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Prince Considerate

November 1, 2007

Prince CharmingMany women refer to their perfect man as Prince Charming. We want someone who is likable and knows what to say to get along with others. But charm can also be shallow, knowing what to say without really meaning it. And he could be charming to others but lose that capacity with you. I grew up with someone like that — he was charming to strangers but mean to family members.

A man I’m seeing and I were talking about what we liked about each other. I told him how much I appreciated his thoughtfulness and generosity with me. He said, “I’ve never considered myself a Prince Charming. I try to be more of a Prince Considerate. I work to be thoughtful of others.” And he is. I think Prince Considerate is more sustaining for a relationship.

A Prince Considerate, based on the few I’ve had first-hand experience with, is prone to:

  • Call regularly to just say he’s thinking of you, or see how you’re doing. (My PC calls regularly and IMs at least once a day.)
  • Buy you small gifts to show he knows what you like and that he cares about you. (At the movies he excused himself and brought back chocolate for me.)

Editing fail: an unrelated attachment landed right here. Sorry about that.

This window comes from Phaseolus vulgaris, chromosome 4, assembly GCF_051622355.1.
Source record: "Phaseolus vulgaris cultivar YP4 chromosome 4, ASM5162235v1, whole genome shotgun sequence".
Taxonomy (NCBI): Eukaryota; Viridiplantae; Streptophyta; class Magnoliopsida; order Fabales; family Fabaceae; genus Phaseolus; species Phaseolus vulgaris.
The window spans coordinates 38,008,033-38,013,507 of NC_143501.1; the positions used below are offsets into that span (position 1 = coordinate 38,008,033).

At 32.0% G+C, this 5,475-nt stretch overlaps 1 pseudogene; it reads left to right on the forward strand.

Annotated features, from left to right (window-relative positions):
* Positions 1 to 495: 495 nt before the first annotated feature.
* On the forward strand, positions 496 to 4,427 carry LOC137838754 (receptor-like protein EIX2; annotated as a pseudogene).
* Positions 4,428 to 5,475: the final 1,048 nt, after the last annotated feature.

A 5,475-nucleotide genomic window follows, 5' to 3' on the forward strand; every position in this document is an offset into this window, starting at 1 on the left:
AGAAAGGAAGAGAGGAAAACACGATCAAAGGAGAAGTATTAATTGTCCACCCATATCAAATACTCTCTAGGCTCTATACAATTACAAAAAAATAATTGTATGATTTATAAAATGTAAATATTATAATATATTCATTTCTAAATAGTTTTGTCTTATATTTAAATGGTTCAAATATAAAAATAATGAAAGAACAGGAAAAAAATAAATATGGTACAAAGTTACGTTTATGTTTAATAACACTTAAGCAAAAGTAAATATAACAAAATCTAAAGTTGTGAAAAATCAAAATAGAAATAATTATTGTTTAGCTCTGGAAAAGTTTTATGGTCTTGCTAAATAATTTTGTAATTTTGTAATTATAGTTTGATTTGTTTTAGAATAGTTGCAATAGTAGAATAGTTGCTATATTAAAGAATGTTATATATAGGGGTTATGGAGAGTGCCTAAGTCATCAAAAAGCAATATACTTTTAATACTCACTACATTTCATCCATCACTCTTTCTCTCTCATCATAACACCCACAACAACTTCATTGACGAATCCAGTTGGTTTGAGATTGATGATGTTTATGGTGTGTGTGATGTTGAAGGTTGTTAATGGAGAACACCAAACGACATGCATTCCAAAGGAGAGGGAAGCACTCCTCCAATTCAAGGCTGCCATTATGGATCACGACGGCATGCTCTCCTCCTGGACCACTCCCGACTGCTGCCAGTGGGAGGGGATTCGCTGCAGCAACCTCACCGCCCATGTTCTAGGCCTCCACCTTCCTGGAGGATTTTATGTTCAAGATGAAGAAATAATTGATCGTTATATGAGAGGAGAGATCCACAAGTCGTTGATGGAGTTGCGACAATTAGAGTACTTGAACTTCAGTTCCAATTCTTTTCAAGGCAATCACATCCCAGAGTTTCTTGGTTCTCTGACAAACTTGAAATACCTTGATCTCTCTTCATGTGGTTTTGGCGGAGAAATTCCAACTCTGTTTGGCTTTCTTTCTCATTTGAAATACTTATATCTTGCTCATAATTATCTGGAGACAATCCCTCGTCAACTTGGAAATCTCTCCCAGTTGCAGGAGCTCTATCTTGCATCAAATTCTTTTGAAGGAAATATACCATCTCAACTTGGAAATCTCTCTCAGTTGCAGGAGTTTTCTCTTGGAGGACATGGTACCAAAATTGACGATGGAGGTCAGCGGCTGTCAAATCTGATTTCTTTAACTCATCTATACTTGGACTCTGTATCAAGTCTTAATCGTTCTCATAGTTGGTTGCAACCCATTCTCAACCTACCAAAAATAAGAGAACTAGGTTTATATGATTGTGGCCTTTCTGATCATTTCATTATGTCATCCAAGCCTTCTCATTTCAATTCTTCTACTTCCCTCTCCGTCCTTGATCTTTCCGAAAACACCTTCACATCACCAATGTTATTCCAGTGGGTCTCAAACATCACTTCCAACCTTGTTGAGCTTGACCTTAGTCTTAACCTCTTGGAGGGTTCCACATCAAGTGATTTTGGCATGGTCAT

• Do thoughtful things for you spontaneously. (My PC regularly gives me foot massages while we’re chatting on the couch, or shoulder massages while we’re waiting in line at the movies.)
  • Be thoughtful of others. (He brought a bottle of wine for our Halloween party hosts, as well as a high-quality chocolate bar for me!)
  • Consider what you like to do. (Knowing I like to see houses decorated for Halloween, he scheduled an hour’s walk in a fun neighborhood near our dinner restaurant so we could enjoy the decorated houses. And he told me ahead of time to wear comfortable walking shoes!)
  • Think through how a suggested activity would be for you. (I explained this in “Is your date sensitive to your comfort?“)
  • Learn your routines and plan around your regular activities. (PC knows what evenings I Jazzercise so suggests getting together afterwards or on other evenings.)
  • Listen to your stories and remember what’s going on in your life, and even your friends’ names. (PC knows I’m going to India and Singapore for January, so suggests movies and restaurants to help acclimate me.)

So, which would you rather have, a Prince Charming or a Prince Considerate (for this discussion, you can’t have both in the same guy)? Why?